Special Collections and University Archives

The Martha Blakeney Hodges Special Collections and University Archives has a strong commitment to student outreach and instruction, teaching up to 120 instructional sessions per year. SCUA’s class sessions often incorporate a PowerPoint presentation, a “pop-up” display of related archival material, and a hands-on primary source analysis. This exercise integrates a variety of items from across SCUA collections, using an evaluation worksheet to assess students understanding of how to distinguish between primary and secondary sources, identify basic information about the item, recognize the significance of perspective and bias, and contextualize resources for research and writing.

The following are some of the many creative sessions developed by the SCUA archivists:

ART 344: Imaging I (Formerly called Digital Darkroom)

We were happy to welcome the Imaging I class to the archives where the students worked with Suzanne Helms and Carolyn Shankle to challenge their understanding of what truth is through images. 

ART 487: Variable Topics in Photography

Students from this advanced photographic studio visited the archives to study early cameras and related devices. They also had a hands-on experience with some of the archives’ extensive photograph collection. Kathelene Smith and Sean Mulligan provided guidance on the activities.

THR 145: Stagecraft: Costume

Kathelene McCarty Smith and Patrick Dollar welcomed students from THR 145 for a program featuring textiles and artifacts from University Archives Collections. Students had the opportunity to view clothing and historical photographs that reflected the history of the college from its beginnings in 1892 until the 1970s. This information was incorporated into a class project about creating historical costumes.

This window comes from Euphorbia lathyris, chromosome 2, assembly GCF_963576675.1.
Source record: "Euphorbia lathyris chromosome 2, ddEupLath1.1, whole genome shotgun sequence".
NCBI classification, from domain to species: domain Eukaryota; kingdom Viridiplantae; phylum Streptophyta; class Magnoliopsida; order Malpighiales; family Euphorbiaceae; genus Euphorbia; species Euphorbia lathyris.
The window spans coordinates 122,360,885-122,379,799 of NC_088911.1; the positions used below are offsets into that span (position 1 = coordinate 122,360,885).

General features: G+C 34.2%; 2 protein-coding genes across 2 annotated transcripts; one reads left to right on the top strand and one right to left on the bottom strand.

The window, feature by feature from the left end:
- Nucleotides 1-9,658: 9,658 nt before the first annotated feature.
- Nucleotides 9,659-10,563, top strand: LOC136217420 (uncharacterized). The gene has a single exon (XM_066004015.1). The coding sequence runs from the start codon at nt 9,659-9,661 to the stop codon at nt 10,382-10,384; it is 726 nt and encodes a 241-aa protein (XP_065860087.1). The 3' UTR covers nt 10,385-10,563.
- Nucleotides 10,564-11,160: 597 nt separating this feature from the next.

ART 326: Printmaking I

Students from ART 326 spent their studio time exploring examples of printmaking from Rare Books with Carolyn Shankle and completed a broadside using the wood type on SCUA’s 19th century iron handpress with Suzanne Helms.

ART 140: Foundations in New Media and Design 1

Professor Topher Alexander brought students from his ART 140 Foundations in New Media and Design class to the Hodges Reading Room for two pop-up exhibits curated by Carolyn Shankle, “Timeline of Zines” and “What is a Zine, Anyway?” The class session exposed students to new ideas about how zines have changed over time and what formats they can choose when creating their own work.

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